Star Trek-style invisibility cloaks are a step closer to becoming reality after scientists developed a material that could make submarines invisible to sonar detectors.
The invention deflects sound waves without echoing them back meaning sonar equipment cannot detect it.
The device could lead to military submarines that are invisible to enemy sonar, paving the way for an invisibility cloak that deflects light like the device used by the Starship Enterprise spacecraft in the Star Trek film and TV franchise.
Radar-evading stealth aircraft are a fixture of the world’s air forces but until now underwater craft able to hide from sonar have proved elusive.
Researchers at Pennsylvania State University developed the new material and incorporated it into a three-foot high prototype.
Sonar works by firing soundwaves and listening for their ‘echo’, but the pyramid-shaped prototype was able to redirect approaching waves.
Rather than deflecting off the object, the waves skirted around it without scattering any energy, rendering sonar technology useless.
To create the device, scientists engineered a new type of metamaterial – materials engineered in a lab to produce extraordinary properties not found in nature.
To work, the unit cell – the smallest component of the metamaterial – must be smaller than the acoustic wavelength of the sonar wave.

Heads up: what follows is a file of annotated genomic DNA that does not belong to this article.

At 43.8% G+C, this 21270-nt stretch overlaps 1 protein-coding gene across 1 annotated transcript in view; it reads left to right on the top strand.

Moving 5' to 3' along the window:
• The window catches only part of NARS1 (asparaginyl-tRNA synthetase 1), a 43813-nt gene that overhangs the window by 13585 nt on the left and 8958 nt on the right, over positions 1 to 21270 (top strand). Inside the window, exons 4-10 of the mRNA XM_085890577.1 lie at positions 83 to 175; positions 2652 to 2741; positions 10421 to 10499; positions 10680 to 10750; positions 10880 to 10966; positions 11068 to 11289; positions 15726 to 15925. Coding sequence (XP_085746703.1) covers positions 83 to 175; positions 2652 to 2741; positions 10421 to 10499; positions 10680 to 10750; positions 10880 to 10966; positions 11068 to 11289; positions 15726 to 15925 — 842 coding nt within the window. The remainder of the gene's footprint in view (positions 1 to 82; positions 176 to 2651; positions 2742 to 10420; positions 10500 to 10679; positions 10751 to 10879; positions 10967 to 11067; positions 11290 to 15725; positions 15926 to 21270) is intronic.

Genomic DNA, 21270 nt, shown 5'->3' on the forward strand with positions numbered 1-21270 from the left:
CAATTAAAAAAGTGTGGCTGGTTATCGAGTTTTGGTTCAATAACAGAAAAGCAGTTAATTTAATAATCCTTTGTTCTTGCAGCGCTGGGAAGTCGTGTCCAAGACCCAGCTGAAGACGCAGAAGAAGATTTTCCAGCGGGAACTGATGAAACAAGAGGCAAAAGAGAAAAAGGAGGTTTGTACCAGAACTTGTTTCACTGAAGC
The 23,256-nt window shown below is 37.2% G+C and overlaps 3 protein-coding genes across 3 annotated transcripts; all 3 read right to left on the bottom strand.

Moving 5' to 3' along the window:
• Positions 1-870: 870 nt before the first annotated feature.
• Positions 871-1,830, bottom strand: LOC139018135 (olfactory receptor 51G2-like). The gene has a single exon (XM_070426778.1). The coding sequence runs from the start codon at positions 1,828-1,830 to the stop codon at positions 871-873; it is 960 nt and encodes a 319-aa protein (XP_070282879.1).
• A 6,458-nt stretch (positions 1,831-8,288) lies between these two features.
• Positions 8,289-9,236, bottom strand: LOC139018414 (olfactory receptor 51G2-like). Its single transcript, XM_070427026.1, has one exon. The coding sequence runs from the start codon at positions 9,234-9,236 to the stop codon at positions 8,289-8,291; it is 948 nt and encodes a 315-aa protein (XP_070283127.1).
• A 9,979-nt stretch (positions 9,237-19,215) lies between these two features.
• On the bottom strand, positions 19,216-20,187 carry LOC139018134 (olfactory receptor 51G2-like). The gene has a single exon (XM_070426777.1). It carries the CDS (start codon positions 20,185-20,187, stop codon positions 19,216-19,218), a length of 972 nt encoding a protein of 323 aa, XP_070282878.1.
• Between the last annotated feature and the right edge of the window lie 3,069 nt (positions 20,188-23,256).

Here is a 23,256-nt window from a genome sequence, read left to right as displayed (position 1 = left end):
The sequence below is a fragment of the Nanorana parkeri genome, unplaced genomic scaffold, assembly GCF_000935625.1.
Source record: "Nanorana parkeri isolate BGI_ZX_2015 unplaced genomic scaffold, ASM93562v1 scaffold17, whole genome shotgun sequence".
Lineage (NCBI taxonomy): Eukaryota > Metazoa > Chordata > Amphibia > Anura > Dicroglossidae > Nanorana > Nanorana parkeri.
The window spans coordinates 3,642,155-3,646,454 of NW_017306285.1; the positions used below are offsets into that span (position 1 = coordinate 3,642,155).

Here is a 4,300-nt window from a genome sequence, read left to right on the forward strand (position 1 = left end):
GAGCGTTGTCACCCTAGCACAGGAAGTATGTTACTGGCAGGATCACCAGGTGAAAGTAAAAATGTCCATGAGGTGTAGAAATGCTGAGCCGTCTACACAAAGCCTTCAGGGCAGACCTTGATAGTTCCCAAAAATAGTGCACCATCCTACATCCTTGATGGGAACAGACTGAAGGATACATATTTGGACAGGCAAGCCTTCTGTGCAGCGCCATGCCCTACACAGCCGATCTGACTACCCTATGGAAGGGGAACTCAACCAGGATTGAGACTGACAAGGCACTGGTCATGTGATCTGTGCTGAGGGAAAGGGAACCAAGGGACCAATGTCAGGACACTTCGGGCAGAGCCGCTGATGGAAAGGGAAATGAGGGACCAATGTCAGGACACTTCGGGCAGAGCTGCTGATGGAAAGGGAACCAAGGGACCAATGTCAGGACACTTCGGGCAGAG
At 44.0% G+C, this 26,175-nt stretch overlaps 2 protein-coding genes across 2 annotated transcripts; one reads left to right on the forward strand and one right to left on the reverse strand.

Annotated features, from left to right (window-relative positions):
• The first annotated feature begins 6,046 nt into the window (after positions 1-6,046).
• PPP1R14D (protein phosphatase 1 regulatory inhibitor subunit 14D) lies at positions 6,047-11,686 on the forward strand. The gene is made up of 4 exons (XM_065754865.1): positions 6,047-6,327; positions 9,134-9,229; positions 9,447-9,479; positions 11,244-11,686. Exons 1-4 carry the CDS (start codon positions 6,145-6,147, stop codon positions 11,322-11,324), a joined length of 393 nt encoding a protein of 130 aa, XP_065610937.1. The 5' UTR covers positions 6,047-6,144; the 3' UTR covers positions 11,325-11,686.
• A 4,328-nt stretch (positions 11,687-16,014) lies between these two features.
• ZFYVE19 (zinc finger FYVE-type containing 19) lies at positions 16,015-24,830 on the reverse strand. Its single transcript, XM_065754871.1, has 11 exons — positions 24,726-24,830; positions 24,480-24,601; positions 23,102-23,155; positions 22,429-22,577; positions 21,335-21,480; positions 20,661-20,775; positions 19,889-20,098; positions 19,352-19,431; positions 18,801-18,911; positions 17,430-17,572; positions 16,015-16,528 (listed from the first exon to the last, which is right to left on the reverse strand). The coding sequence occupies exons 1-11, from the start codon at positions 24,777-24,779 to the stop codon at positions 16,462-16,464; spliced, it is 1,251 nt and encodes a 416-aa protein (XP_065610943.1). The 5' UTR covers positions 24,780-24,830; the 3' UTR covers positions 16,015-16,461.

Study coauthor Dr Amanda Hanford said: ‘These materials sound like a totally abstract concept, but the math is showing us that these properties are possible.
‘We are working to open the floodgates to see what we can create with these materials.’
Until now most acoustic metamaterials have been designed to deflect sound waves in air.
Acoustic cloaking underwater is more complicated because water is more dense and doesn’t compress as well as air, limiting engineering options.
After multiple attempts, the team designed a three-foot-tall pyramid out of perforated steel plates.
They then placed the structure on the floor of a large underwater research tank.
Inside the tank, they fired acoustic waves between 7,000 Hz and 12,000 Hz at the object and monitored the reflected waves.
They found the phase and amplitude of the waves reflected from the cloaking device matched those reflected by the tank’s surface – rendering the object invisible.
These results demonstrated this material could make an object appear invisible to underwater instruments like sonar, the researchers said.